“One practical way of doing this is by trying to do mitzvos with Simcha because that transforms every mitzva into a loftier level.  This will also bring genuine Simcha and Hakoras Hatov for all that Hashem bestows upon us.  May we be zoche to feel these lofty feelings until then.”



Special Note Three:  Rabbeinu Yonah in the Shaarei Teshuva (3:229) writes that: “Chazal (Shabbos 33A) have said ‘if one speaks obscenely (Nivul Peh) even if seventy good years were decreed for him, they are converted to evil.  And because of this, one who speaks obscenely is heavy with sin and detestable and abhorrent, for he has departed from and forsaken shame and modesty…’  Furthermore, he has desecrated the holiness of Israel, as it is said, ‘And they shall say, “Surely this Great Nation is a Wise and Understanding People”’ (Devorim 4:6).  Additionally, the punishment of one who gives ear to obscene speech is great because he does not block his ear and does not separate himself from the speakers of obscenity.”  [Hakhel note--steer away from lower class elements as they converse even routinely on the street or in the office].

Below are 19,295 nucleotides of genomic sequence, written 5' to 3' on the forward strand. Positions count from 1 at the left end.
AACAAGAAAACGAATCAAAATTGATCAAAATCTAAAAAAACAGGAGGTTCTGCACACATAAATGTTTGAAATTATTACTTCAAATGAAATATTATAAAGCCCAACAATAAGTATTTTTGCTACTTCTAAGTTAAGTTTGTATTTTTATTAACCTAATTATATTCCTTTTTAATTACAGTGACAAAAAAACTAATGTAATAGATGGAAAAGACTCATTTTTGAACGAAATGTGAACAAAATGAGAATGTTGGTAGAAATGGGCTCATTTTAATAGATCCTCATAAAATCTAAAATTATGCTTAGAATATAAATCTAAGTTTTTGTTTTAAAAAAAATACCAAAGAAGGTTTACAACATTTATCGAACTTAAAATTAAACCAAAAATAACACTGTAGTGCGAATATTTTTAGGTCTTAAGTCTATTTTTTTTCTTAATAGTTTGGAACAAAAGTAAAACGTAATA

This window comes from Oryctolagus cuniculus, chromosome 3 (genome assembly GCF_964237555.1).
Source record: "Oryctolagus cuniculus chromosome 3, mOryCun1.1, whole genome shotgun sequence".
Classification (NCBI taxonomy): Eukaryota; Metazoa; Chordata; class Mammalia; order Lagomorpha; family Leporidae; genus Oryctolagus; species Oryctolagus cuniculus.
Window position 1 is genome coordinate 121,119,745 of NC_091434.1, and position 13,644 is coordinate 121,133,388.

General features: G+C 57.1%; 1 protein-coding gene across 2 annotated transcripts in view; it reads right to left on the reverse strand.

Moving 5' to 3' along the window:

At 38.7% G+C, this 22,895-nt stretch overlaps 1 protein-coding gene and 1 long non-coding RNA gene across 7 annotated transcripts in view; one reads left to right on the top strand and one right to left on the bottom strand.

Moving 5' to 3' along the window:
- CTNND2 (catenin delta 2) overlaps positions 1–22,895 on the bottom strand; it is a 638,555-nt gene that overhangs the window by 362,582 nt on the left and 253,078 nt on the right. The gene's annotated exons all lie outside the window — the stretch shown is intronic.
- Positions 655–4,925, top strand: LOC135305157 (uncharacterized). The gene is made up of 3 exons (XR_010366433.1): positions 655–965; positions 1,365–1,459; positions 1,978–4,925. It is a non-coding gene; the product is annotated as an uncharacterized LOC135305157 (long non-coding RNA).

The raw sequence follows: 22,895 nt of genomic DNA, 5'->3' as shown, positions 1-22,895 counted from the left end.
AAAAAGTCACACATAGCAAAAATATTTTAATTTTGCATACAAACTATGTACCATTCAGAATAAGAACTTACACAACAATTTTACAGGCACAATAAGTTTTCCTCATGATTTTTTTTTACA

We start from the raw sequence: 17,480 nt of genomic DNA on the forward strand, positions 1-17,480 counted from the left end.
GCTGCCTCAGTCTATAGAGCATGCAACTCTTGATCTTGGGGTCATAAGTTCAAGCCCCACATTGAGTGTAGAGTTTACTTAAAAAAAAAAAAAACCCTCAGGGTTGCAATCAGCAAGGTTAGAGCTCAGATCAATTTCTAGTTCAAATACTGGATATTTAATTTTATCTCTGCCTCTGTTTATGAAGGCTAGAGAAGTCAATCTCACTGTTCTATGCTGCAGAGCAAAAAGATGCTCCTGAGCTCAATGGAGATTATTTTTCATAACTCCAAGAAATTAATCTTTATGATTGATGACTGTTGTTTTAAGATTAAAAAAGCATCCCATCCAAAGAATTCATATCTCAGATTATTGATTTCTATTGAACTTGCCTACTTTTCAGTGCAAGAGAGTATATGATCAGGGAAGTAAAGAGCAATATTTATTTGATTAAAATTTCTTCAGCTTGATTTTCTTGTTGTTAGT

From these words of Rabbeinu Yonah, we see how repugnant Nivul Peh is to Hashem, and how carefully the Torah Jew must avoid it.  Those inappropriate words that you know you shouldn’t be saying are certainly included within Nivul Peh.  May we suggest, additionally, that there are other words which are “nicknames” for Nivul Peh, which are simply used in replacement for the Nivul Peh intended to be expressed, because you believe you are cleansing it in this regard.  By this, we mean expressing the Nivul Peh in other languages (whether it be Yiddish, or even Arabic) and in words that sound like the Nivul Peh (with a vowel or two changed) , and which otherwise convey the Nivel Peh intended, but not specifically expressed.


Especially in our times, as many of us seek to improve our Tefillos, and the Brachos that we make, we must be especially careful to purify and cleanse our throats and mouths, so that our words of Holiness come out unimpeded, providing the full measure of their import and impact in this world, and in the Heavens above.